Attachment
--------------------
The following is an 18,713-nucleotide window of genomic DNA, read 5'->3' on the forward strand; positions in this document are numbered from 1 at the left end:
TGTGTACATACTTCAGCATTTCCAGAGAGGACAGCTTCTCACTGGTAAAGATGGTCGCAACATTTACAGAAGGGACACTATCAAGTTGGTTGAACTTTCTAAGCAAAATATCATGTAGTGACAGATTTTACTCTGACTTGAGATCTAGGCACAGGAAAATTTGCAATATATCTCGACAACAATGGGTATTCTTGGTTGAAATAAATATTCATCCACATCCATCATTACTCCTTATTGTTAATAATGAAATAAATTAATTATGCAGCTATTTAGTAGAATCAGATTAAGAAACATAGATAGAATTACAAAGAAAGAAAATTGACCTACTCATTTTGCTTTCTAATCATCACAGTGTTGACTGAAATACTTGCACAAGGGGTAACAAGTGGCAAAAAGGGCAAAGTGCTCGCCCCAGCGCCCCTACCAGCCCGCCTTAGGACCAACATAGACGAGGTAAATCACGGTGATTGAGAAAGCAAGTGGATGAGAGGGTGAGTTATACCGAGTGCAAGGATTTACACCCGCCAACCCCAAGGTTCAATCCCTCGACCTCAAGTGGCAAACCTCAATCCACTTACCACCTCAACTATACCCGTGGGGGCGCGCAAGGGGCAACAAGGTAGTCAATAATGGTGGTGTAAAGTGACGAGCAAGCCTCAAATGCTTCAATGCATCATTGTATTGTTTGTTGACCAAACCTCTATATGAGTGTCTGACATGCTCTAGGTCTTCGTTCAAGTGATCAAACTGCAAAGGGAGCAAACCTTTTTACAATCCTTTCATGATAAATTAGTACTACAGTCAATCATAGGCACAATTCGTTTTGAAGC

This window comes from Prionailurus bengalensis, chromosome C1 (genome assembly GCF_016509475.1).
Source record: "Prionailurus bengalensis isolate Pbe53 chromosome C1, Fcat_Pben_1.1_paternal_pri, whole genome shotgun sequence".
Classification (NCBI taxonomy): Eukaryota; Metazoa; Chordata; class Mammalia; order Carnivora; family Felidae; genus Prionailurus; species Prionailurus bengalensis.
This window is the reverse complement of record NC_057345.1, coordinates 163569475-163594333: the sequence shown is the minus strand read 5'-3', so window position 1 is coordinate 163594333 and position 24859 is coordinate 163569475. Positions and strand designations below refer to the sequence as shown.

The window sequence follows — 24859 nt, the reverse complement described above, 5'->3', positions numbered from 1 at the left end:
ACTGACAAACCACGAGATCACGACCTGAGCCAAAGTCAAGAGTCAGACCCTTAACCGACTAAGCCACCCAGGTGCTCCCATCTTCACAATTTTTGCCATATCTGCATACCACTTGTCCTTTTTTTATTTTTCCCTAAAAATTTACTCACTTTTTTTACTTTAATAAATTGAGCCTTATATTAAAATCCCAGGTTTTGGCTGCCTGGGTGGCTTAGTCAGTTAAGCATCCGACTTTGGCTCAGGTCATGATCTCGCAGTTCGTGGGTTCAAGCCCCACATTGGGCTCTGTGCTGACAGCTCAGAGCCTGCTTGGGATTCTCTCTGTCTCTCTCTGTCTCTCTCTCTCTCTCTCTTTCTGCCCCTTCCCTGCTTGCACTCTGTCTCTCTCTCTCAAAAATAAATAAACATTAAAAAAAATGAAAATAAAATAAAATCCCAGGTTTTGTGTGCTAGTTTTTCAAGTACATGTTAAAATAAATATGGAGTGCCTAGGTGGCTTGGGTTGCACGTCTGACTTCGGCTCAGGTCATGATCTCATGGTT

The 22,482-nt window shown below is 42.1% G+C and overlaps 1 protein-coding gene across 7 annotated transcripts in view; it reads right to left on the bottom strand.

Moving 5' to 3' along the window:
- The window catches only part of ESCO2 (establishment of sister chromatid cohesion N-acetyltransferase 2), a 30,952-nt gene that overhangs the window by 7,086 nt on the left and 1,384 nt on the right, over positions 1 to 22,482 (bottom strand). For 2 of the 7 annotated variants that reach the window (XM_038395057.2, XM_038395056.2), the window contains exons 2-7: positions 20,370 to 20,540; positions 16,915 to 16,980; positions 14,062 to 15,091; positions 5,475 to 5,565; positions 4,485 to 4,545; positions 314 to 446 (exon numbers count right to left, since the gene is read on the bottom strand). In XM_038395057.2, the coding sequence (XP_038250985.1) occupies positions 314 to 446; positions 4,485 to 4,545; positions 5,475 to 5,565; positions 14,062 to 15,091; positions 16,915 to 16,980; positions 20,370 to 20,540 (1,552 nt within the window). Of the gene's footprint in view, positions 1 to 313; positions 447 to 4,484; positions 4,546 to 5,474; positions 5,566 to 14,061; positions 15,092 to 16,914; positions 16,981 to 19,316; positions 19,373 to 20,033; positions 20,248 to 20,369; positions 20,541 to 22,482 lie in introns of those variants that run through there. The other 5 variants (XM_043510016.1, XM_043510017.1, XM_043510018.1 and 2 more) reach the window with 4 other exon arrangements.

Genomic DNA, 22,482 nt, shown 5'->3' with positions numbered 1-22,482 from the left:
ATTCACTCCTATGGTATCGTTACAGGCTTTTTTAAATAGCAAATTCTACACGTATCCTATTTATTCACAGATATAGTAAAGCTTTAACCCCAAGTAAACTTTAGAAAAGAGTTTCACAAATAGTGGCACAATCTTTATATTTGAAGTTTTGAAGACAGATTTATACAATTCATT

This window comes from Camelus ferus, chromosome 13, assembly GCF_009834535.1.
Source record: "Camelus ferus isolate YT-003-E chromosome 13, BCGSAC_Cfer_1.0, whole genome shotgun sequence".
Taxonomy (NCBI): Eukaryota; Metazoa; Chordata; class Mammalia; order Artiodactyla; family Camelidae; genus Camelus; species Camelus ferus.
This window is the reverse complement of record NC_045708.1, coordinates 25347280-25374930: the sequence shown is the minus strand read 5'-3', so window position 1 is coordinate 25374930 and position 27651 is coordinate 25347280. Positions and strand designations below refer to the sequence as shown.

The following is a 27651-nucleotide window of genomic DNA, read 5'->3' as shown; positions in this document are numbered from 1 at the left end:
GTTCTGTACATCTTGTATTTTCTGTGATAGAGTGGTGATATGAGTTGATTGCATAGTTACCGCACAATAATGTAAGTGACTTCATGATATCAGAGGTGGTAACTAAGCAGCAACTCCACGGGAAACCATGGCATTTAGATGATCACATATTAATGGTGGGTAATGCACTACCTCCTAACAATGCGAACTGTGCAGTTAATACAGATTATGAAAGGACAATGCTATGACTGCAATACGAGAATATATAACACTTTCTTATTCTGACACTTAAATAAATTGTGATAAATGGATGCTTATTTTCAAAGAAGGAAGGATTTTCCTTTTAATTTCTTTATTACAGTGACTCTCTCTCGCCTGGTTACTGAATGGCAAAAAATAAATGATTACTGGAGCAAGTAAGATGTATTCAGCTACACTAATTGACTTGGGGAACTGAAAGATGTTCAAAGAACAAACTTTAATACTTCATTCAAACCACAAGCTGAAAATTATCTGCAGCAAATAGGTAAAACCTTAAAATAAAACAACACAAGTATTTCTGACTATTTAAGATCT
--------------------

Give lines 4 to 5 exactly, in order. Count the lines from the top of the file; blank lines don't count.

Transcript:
Source record: "Prionailurus bengalensis isolate Pbe53 chromosome C1, Fcat_Pben_1.1_paternal_pri, whole genome shotgun sequence".
Classification (NCBI taxonomy): Eukaryota; Metazoa; Chordata; class Mammalia; order Carnivora; family Felidae; genus Prionailurus; species Prionailurus bengalensis.